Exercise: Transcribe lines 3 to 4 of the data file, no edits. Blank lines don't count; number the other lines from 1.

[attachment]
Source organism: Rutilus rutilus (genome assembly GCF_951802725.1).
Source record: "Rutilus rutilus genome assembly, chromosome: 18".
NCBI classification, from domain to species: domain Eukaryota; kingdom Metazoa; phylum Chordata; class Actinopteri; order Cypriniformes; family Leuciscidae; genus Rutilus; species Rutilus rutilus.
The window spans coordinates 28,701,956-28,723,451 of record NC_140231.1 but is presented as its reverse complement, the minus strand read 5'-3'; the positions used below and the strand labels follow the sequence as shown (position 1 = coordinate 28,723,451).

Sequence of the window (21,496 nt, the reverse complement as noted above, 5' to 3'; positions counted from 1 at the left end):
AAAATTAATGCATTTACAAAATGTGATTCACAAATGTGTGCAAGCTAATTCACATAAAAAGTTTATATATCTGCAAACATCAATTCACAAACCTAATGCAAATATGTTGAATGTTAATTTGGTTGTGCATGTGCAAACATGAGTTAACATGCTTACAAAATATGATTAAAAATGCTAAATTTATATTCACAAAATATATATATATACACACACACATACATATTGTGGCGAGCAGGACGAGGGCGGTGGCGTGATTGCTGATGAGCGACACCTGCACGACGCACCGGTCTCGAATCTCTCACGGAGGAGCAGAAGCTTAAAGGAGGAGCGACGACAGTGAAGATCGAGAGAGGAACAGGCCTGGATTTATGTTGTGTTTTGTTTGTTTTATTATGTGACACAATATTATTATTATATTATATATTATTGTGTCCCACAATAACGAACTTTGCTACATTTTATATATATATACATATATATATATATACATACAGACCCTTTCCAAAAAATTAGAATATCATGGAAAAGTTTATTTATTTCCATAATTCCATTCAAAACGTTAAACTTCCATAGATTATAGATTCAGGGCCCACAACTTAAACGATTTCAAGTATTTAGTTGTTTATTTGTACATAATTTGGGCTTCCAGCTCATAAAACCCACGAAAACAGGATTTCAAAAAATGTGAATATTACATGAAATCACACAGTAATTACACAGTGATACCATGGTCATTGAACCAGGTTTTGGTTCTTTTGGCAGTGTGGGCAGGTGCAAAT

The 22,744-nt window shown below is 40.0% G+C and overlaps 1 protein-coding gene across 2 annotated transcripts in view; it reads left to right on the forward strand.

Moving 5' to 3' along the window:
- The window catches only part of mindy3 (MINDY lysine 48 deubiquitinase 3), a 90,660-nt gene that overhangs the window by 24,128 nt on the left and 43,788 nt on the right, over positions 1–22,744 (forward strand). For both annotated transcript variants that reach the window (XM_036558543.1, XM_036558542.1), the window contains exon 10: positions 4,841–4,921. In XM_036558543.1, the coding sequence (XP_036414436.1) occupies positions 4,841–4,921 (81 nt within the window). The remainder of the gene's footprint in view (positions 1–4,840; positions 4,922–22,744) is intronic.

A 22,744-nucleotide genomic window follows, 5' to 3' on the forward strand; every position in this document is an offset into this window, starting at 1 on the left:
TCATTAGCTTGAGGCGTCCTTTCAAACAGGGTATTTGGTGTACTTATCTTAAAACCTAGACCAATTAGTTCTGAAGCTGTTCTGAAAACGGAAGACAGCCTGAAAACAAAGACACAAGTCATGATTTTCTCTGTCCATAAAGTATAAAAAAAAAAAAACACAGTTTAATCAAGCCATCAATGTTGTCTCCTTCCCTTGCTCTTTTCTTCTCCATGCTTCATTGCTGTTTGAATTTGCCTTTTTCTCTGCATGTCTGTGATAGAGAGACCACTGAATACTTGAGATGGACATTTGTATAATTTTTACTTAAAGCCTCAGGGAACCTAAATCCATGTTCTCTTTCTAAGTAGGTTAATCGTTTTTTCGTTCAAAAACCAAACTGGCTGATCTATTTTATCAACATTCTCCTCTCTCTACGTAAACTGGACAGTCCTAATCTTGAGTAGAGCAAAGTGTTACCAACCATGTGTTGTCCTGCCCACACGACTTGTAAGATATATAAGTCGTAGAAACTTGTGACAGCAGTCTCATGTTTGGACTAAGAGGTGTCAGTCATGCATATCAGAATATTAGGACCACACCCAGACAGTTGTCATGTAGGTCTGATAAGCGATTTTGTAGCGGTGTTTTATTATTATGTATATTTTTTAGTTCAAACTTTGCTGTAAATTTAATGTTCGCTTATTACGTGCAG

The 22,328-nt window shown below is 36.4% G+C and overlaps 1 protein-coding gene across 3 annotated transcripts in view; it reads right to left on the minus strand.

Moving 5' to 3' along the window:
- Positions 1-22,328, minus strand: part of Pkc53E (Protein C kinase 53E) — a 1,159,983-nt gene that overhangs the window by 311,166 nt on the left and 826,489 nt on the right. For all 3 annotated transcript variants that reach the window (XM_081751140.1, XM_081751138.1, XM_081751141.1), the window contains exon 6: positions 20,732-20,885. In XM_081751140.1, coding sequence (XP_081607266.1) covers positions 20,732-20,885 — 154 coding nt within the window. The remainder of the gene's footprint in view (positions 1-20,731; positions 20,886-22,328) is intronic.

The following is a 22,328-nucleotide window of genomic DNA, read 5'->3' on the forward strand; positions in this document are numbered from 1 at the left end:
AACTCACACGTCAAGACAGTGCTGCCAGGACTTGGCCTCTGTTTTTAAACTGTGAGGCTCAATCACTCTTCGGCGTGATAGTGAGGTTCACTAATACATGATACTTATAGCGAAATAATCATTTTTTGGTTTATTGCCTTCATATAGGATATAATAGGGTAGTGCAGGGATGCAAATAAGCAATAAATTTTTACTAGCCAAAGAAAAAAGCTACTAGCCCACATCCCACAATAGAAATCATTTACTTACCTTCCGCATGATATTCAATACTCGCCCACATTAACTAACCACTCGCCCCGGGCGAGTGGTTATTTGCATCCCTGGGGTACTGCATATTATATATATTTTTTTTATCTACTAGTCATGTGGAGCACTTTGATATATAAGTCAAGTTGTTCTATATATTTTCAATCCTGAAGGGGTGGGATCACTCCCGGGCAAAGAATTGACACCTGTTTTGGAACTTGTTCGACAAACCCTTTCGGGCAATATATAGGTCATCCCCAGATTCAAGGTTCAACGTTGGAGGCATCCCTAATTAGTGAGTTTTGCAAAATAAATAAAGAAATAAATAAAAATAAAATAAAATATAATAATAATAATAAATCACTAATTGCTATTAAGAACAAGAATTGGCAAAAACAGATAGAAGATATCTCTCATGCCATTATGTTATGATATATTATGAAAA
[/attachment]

NCBI classification, from domain to species: domain Eukaryota; kingdom Metazoa; phylum Chordata; class Actinopteri; order Cypriniformes; family Leuciscidae; genus Rutilus; species Rutilus rutilus.
The window spans coordinates 28,701,956-28,723,451 of record NC_140231.1 but is presented as its reverse complement, the minus strand read 5'-3'; the positions used below and the strand labels follow the sequence as shown (position 1 = coordinate 28,723,451).